Bingu describes Gwanda 'thug’, ‘greedy’ – WikiLeaks

Malawi’s President Bingu wa Mutharika told donors that he was keen in putting in cage veteran politician Gwanda Chakuamba and described him as a “thug”, according to leaked documents published on WikiLeaks.

The WikiLeaks cable obtained by Nyasa Times shows that Mutharika told the donor community after his election in 2004 as Head of State that he intended to enhance security in the country by increasing the government’s support to the police and the military and “went off-script to skewer opposition candidate Gwanda Chakuamba, who has filed a court petition to have the results of the election declared null and void.”

Mutharika pointed out that Chakuamba also contested the national elections in 1994 and 1999 and incited his supporters to cause disturbances.

The WikiLeaks cable quote Mutharika as telling donors about Chakuamba: “The man is a thug, pure and simple.”

Chakumba: Thug and greedy, according to Mutharika

Mutharika, according to the cable, added (three times) that if disturbances continued, he would lock Chakuamba up, insisting that his protests were not political “the man is greedy and crazy”, he vowed he “will not tolerate disturbance of the peace in this country.”

Chakuamba, a former powerful minister in the government of Malawi’s founding President Kamuzu Banda,  was an influential leader of the opposition since 1994 when Malawi held its first democratic elections in 30 years and briefly served as agriculture minister during Mutharika’s first term.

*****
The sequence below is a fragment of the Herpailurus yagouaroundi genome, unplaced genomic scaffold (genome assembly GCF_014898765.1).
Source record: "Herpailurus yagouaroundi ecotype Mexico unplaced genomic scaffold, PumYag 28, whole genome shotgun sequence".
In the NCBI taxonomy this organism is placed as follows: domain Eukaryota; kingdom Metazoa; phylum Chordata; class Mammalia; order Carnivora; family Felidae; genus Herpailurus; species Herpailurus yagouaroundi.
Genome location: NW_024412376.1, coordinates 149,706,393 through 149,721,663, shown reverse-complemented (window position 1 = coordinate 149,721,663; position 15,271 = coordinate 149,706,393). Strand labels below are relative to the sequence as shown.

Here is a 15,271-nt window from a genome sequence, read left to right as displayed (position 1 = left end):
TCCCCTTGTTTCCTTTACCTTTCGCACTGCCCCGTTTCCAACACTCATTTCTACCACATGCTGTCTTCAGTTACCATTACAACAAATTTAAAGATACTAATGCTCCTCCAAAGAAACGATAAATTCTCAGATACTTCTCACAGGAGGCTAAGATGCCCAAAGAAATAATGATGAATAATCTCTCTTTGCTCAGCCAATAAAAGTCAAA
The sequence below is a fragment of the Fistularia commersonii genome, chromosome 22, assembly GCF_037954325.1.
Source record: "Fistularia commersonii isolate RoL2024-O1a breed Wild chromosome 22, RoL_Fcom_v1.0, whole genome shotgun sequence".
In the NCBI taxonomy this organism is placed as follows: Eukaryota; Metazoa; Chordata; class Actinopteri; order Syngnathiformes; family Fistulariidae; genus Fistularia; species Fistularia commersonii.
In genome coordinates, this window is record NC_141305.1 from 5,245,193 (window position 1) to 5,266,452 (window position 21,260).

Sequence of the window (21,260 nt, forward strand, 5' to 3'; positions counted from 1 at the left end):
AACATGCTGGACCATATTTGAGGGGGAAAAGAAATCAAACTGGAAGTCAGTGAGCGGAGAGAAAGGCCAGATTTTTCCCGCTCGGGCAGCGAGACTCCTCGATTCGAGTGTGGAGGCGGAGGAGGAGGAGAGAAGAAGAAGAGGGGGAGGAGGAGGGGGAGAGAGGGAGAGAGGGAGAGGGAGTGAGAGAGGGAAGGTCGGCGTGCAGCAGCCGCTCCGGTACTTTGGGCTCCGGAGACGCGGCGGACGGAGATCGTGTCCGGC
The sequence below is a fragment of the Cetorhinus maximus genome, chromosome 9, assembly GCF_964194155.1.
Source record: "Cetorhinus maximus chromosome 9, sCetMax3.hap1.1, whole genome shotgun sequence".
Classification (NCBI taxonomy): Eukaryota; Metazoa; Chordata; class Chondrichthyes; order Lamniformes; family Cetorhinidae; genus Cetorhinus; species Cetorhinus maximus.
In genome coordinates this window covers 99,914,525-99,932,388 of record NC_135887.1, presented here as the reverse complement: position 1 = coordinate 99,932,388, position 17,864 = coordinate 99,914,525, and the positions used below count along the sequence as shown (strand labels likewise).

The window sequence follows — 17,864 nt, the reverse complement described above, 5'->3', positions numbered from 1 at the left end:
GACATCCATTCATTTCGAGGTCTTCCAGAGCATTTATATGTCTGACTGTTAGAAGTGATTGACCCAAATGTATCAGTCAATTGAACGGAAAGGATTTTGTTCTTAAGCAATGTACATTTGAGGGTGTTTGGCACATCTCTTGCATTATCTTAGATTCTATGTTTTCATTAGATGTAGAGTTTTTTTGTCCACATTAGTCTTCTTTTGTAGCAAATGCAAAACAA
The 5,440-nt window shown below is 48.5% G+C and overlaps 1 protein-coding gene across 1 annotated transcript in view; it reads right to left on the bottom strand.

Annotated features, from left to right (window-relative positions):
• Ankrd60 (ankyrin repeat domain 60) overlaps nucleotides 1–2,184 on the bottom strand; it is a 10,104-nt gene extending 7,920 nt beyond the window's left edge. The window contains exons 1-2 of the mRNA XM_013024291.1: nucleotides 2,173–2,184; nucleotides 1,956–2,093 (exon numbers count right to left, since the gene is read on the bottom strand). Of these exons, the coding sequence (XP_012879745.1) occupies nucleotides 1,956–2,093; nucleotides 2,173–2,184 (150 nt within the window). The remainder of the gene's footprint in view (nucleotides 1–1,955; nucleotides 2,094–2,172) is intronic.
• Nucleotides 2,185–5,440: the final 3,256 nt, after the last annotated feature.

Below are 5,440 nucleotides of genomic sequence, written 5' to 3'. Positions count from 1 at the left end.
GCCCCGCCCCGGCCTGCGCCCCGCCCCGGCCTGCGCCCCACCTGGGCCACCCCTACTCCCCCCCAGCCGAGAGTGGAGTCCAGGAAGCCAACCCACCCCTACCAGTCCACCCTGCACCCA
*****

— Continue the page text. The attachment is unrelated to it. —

He was also charged for calling Mutharika “ a brute.” And was convicted for inciting acts of violence against the Lhomwe tribe in the country. Chakuamba  uttered words ordering the beating up of all Lhomwes in Malawi in November 2008, but was not given custodial sentence owing to his advanced age.

The whistle blowing website said Mutharika convened heads of mission from donor countries and agencies in Lilongwe for a two-hour meeting on May 27, 2004 during which he outlined his plans to move Malawi from “poverty to prosperity.”

It says while the bulk of the meeting was spent paraphrasing the inauguration speech he delivered three days earlier, he deviated from the script long enough to divulge plans to dramatically reduce the size of the cabinet; that he favours state subsidies in the agriculture sector; that he intends to establish a new university; that he will jail Chakuamba if he continues to cause problems; and that he wants the support of international donors to deal with Malawi’s crushing domestic debt burden.

He has also told donors not to believe stories that the Catholics and Presbyterians had opposed his candidacy. Insisting that only a few individuals were the instigators of anti-UDF sentiment in the churches, he claimed that religious leaders were now making known their support of him.

“ While almost everything Mutharika said in two hours was measured, soothing, well-reasoned, and designed to enlist the good will of donors, his discourse was punctuated by some jarring comments,” reads the cable.

Since November last year, WikiLeaks has controversially released a string of classified documents.

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